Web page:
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J Anesth. 2012 Oct;26(5):664-9. doi: 10.1007/s00540-012-1411-9. Epub 2012 May 15.

Impact of changes of positive end-expiratory pressure on functional residual capacity at low tidal volume ventilation during general anesthesia.

Author information

1
Department of Anesthesiology and Perioperative Medicine, Tohoku University Postgraduate Medical School, 1-1 Seiryomachi, Aoba-ku, Sendai, Miyagi, 980-8574, Japan. ds0226@fsinet.or.jp

Abstract

PURPOSE:

Several reports in the literature have described the effects of positive end-expiratory pressure (PEEP) level upon functional residual capacity (FRC) in ventilated patients during general anesthesia. This study compares FRC in mechanically low tidal volume ventilation with different PEEP levels during upper abdominal surgery.

METHODS:

Before induction of anesthesia (awake) for nine patients with upper abdominal surgery, a tight-seal facemask was applied with 2 cmH(2)O pressure support ventilation and 100 % O(2) during FRC measurements conducted on patients in a supine position. After tracheal intubation, lungs were ventilated with bilevel airway pressure with a volume guarantee (7 ml/kg predicted body weight) and with an inspired oxygen fraction (FIO(2)) of 0.4. PEEP levels of 0, 5, and 10 cmH(2)O were used. Each level of 5 and 10 cmH(2)O PEEP was maintained for 2 h. FRC was measured at each PEEP level.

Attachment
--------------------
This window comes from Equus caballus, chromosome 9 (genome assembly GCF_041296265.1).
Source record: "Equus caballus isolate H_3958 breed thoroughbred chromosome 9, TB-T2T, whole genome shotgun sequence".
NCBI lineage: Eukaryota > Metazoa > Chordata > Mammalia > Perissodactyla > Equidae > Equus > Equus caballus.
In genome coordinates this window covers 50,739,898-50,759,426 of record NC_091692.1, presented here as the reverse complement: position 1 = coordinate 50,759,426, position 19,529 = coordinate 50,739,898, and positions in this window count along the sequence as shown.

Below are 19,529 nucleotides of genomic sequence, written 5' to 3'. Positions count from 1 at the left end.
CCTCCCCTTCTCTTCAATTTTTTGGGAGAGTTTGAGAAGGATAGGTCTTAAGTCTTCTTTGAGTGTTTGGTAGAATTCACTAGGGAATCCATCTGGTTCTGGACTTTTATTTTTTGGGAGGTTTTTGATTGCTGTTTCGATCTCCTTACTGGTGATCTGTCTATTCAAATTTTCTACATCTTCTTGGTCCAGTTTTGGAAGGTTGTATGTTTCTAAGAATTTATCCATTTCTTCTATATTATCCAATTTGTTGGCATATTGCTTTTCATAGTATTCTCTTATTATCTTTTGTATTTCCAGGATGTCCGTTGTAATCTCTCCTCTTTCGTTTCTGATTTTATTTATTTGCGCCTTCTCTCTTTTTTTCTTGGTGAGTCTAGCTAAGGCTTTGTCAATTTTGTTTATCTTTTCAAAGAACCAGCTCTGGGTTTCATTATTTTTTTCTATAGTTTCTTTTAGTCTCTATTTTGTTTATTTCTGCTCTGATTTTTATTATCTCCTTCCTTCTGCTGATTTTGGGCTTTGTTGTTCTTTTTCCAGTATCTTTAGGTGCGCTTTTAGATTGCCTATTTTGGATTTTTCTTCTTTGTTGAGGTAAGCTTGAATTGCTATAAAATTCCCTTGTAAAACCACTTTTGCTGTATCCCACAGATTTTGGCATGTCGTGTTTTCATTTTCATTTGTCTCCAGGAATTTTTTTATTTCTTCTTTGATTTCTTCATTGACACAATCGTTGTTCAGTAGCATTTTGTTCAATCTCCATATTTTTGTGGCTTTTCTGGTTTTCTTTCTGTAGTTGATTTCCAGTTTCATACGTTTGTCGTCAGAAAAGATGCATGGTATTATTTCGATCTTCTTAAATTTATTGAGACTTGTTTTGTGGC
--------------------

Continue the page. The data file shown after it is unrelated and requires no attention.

RESULTS:

FRC awake was significantly higher than that at PEEP 0 cmH(2)O (P < 0.01). FRC at PEEP 0 cmH(2)O was significantly lower than that at 10 cmH(2)O (P < 0.01). PaO(2)/FIO(2) awake was significantly higher than that for PEEP 0 cmH(2)O (P < 0.01). PaO(2)/FIO(2) at PEEP 0 cmH(2)O was significantly lower than that for PEEP 5 cmH(2)O or PEEP 10 cmH(2)O (P < 0.01). Furthermore, PEEP 0 cmH(2)O, PEEP 5 cmH(2)O after 2 h, and PEEP 10 cmH(2)O after 2 h were correlated with FRC (R = 0.671, P < 0.01) and PaO(2)/FIO(2) (R = 0.642, P < 0.01).

CONCLUSIONS:

Results suggest that PEEP at 10 cmH(2)O is necessary to maintain lung function if low tidal volume ventilation is used during upper abdominal surgery.

PMID:
22584817
PMCID:
PMC3468745
DOI:
10.1007/s00540-012-1411-9
[Indexed for MEDLINE]
Free PMC Article

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